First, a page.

Can semi-state terrorist enemies like Hamas and Hezbollah be effectively deterred? This question is at the heart of a central debate raging inside Israel’s defense establishment.
The answers that defense chiefs come up with will affect the security of every Israeli.
The concept of deterrence has played a key role in defining how Israel’s wars have been fought, and it is shaping the way the IDF seeks to deal with the chaotic in surrounding countries.
The region is filled with extremist, heavily armed semi-state entities that point tens of thousands of projectiles at Israel; they maintain hierarchical, highly trained hybrid guerrilla-terrorist armies.
Meanwhile, radical Sunni and Shi’ite players are rising up in Syria and Iraq.
This week, former IDF deputy chief of staff Maj.- Gen. (res.) Yair Naveh, who was a front-runner to become chief of staff in recent months, shared his vision of what Israeli deterrence should look like in 2015.
“When you analyze the fundamental interests of semi-state terror organizations, these are not like the interests of normal governments, which seek their people’s welfare,” he told The Jerusalem Post in Tel Aviv on Monday.
Israel’s enemies care only for their own physical survival. Hence, to deter Hamas and Hezbollah from attacking Israel, Jerusalem has to make it clear it is prepared to target their leadership, their senior command level, and to systematically eliminate their military capabilities, he argued.
If deterrence breaks down, Israel can influence the conduct of its enemies by proceeding to take precisely those steps.
There are differences between Hamas and Hezbollah, Naveh pointed out. “Hezbollah is more obligated to the Shi’ite population in southern Lebanon than Hamas is to the Palestinian population in Gaza. At the same time, when the test comes all of that falls by the wayside, and Hezbollah is left with its core interests: survivability and self-defense.”
Naveh, choosing his words carefully, referred to Israel’s 50-day conflict with Hamas last summer, and said, “Without accusing anyone, there was a leak from the cabinet that said Israel had no desire to defeat Hamas. My claim is logical and practical: If you tell someone you will not threaten his survival, from that moment he has no fear for the future and no restraint regarding a direct conflict. It is like sounding the all-clear.”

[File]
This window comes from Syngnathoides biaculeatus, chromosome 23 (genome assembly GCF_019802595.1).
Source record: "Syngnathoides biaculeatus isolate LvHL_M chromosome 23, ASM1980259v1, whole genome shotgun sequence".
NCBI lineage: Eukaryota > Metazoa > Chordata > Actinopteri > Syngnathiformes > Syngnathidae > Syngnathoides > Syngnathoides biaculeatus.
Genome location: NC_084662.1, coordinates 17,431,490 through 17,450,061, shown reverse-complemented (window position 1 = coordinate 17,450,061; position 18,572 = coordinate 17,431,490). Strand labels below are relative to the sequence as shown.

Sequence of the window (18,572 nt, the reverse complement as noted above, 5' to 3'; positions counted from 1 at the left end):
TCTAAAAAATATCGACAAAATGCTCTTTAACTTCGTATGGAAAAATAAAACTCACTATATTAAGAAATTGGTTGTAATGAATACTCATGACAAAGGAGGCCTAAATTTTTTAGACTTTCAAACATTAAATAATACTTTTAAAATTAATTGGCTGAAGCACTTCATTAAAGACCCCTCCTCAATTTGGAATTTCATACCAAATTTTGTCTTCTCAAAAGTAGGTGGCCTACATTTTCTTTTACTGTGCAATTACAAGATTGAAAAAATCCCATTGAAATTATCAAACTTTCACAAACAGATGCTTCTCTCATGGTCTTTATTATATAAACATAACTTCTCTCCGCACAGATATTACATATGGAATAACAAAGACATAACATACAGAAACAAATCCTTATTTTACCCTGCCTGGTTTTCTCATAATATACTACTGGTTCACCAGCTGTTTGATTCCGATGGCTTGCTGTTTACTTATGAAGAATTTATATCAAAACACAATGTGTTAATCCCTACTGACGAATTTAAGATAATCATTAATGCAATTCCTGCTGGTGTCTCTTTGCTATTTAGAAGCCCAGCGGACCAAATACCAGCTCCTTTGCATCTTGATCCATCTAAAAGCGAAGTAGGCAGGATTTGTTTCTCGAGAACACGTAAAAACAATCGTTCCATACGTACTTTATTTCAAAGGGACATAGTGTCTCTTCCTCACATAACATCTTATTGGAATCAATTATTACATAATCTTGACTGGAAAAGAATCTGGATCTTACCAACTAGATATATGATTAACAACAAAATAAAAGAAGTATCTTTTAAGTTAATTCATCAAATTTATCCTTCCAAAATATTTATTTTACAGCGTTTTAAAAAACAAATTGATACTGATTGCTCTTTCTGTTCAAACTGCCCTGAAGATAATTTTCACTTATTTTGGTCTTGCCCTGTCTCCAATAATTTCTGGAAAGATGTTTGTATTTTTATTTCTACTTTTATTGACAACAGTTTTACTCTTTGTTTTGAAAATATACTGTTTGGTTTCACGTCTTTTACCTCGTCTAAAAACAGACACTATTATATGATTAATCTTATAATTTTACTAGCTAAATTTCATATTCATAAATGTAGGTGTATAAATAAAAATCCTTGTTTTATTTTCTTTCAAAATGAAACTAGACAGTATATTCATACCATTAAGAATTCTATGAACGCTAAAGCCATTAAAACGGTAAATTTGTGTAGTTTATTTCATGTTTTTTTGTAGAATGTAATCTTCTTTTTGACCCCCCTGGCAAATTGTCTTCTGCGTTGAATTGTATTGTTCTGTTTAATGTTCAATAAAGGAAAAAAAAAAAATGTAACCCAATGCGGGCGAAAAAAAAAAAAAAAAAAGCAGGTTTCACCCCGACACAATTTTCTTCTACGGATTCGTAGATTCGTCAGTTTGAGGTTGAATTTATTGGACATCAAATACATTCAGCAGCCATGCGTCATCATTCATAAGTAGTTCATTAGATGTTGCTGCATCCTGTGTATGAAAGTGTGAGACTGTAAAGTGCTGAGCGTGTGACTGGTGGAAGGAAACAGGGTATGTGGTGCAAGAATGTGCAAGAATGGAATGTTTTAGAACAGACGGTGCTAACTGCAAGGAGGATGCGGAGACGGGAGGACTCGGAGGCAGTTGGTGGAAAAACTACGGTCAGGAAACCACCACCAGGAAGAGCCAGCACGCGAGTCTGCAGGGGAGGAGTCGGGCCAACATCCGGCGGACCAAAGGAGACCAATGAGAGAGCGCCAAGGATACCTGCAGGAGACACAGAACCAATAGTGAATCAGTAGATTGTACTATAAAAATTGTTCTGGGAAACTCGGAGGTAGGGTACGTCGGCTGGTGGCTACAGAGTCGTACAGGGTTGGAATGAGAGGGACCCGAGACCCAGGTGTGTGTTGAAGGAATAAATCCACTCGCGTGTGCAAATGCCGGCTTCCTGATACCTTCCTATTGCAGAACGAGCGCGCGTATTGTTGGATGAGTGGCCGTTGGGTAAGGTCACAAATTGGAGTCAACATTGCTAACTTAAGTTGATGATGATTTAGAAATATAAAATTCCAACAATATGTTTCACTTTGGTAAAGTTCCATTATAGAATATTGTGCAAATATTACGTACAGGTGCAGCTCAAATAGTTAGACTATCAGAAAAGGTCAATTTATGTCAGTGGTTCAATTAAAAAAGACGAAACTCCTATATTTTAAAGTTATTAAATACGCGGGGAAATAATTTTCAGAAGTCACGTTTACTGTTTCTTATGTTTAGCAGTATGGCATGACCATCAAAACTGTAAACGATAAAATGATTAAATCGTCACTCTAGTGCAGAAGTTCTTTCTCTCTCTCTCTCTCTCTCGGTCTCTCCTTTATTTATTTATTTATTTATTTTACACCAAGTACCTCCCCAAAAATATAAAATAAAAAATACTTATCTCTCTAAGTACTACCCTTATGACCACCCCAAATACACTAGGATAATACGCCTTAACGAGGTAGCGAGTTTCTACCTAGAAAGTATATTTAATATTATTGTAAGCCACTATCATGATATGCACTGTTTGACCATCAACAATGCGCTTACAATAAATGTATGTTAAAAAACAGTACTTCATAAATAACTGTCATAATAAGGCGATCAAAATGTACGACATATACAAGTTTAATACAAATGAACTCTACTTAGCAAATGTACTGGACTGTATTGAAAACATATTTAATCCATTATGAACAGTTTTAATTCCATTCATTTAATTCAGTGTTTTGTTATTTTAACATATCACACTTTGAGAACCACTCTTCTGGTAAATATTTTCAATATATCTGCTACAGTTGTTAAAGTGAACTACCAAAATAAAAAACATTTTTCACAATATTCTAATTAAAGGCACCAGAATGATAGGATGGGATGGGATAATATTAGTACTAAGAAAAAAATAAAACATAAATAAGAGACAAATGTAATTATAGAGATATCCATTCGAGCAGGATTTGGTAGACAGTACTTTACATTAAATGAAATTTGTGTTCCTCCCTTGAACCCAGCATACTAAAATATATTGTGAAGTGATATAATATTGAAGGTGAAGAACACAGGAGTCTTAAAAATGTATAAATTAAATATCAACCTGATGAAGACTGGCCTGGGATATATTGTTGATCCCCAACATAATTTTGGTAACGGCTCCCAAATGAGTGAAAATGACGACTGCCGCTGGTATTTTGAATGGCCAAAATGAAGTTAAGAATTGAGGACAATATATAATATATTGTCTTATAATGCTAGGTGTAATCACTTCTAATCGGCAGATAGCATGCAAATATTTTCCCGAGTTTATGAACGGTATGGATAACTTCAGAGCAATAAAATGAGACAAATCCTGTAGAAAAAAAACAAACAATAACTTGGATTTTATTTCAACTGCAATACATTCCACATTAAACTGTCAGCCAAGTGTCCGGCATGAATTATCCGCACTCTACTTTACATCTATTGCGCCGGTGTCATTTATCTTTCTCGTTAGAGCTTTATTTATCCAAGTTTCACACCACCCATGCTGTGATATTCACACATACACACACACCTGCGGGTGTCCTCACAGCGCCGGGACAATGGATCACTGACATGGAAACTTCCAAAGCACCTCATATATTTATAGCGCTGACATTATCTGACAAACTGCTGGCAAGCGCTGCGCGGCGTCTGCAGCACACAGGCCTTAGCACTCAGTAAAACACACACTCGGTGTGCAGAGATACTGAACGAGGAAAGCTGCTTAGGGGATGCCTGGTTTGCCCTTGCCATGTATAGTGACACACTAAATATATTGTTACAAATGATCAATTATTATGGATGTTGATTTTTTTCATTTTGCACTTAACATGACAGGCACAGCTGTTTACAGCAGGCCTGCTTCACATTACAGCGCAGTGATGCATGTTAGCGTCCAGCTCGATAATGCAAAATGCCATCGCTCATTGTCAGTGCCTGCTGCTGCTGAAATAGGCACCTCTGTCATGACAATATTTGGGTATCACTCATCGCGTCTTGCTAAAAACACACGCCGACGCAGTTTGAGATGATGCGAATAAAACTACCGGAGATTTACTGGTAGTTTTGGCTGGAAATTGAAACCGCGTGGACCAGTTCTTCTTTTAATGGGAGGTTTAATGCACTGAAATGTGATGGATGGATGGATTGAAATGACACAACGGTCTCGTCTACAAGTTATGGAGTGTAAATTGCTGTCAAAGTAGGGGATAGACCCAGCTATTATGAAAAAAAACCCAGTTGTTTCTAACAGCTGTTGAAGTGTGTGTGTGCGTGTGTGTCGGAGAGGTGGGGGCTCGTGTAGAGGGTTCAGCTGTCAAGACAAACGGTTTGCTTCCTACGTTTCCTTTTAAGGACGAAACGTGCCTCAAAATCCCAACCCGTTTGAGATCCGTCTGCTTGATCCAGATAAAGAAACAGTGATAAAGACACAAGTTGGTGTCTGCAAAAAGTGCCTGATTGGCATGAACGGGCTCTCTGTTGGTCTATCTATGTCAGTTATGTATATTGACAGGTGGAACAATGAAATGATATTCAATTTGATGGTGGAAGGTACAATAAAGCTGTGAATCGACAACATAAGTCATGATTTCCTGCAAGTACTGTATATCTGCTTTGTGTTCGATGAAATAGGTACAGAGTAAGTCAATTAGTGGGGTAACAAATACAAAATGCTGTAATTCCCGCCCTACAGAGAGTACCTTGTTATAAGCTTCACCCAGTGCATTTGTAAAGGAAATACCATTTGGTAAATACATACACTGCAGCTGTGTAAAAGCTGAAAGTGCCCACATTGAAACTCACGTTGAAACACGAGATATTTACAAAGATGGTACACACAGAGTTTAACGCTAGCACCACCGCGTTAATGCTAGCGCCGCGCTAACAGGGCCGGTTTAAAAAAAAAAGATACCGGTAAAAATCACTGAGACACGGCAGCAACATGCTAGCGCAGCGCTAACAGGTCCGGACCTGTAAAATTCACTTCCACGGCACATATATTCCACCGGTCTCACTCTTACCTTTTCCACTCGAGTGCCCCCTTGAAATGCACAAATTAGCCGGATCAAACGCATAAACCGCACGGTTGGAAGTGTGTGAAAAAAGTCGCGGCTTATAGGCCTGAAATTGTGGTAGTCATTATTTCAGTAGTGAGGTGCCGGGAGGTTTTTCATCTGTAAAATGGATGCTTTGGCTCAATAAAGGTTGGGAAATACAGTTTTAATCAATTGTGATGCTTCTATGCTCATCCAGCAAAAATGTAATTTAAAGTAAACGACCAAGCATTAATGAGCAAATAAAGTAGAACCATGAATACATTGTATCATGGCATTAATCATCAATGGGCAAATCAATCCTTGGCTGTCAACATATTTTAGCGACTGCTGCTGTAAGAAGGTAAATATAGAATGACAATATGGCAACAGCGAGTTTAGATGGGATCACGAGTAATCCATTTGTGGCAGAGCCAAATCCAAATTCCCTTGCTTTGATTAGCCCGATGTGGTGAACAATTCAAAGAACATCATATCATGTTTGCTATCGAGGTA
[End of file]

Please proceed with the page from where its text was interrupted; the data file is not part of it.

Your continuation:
In the summer conflict, Naveh continued, Hamas’s goals were not military in nature. “It didn’t play on the military field. Hamas wanted to force Egypt to be a part of the issue [to ease conditions for the isolated Gazan regime] – and if not Egypt, then Qatar and others. They wanted borders with Gaza to open, and to renew relations with Egypt. That was the game it played.
“The moment Hamas’s survival was not under threat, it was not concerned with how many casualties it sustained, or how many it inflicted on us. Its only aim was to reach its goals.”
The long duration of Operation Protective Edge stemmed from Hamas’s understanding that its survival was not at stake, he stressed.
“Hamas’s people were not worried that Israel would carry out operations that were scathing in scope. Hamas prepared for the long haul,” he added, noting Hamas’s cynical exploitation of Gaza’s civilians as human shields.
Ultimately, Naveh said, factors that led Hamas to agree to a truce included reaching a critically low supply of rockets, and the solving of an internal feud between Hamas in Gaza and Khaled Mashaal, head of the organization’s overseas branch.
For most of the summer, Israel’s military actions did not seem to feature very highly as a conflict-ending factor.
Naveh distinguished between different breakdowns in deterrence. Sometimes localized escalations, such as the one that occurred between Hezbollah and Israel in January, can break out without triggering a collapse in Israel’s deterrence.
Hezbollah blamed Israel for an air strike in Syria targeting its operatives and Iranian officials, and responded with a missile strike on IDF vehicles in the North that killed two IDF soldiers.
“Something local can occur within the context of the rules of the game. Hezbollah felt it had to respond to the killing of [senior member Imad] Mughniyeh’s son [Jihad Mughniyeh, killed in the January air strike]. On the other hand, it did not want to miscalculate and reach a full clash. It did not fire Katyusha rockets on Haifa and Hadera; it limited the incidents to the front.
“Here, both sides danced a precarious ballet on a floor littered with shreds of glass.
Each side tried to assess the conduct of the other side, and not to stray from the rules,” clarified the major-general.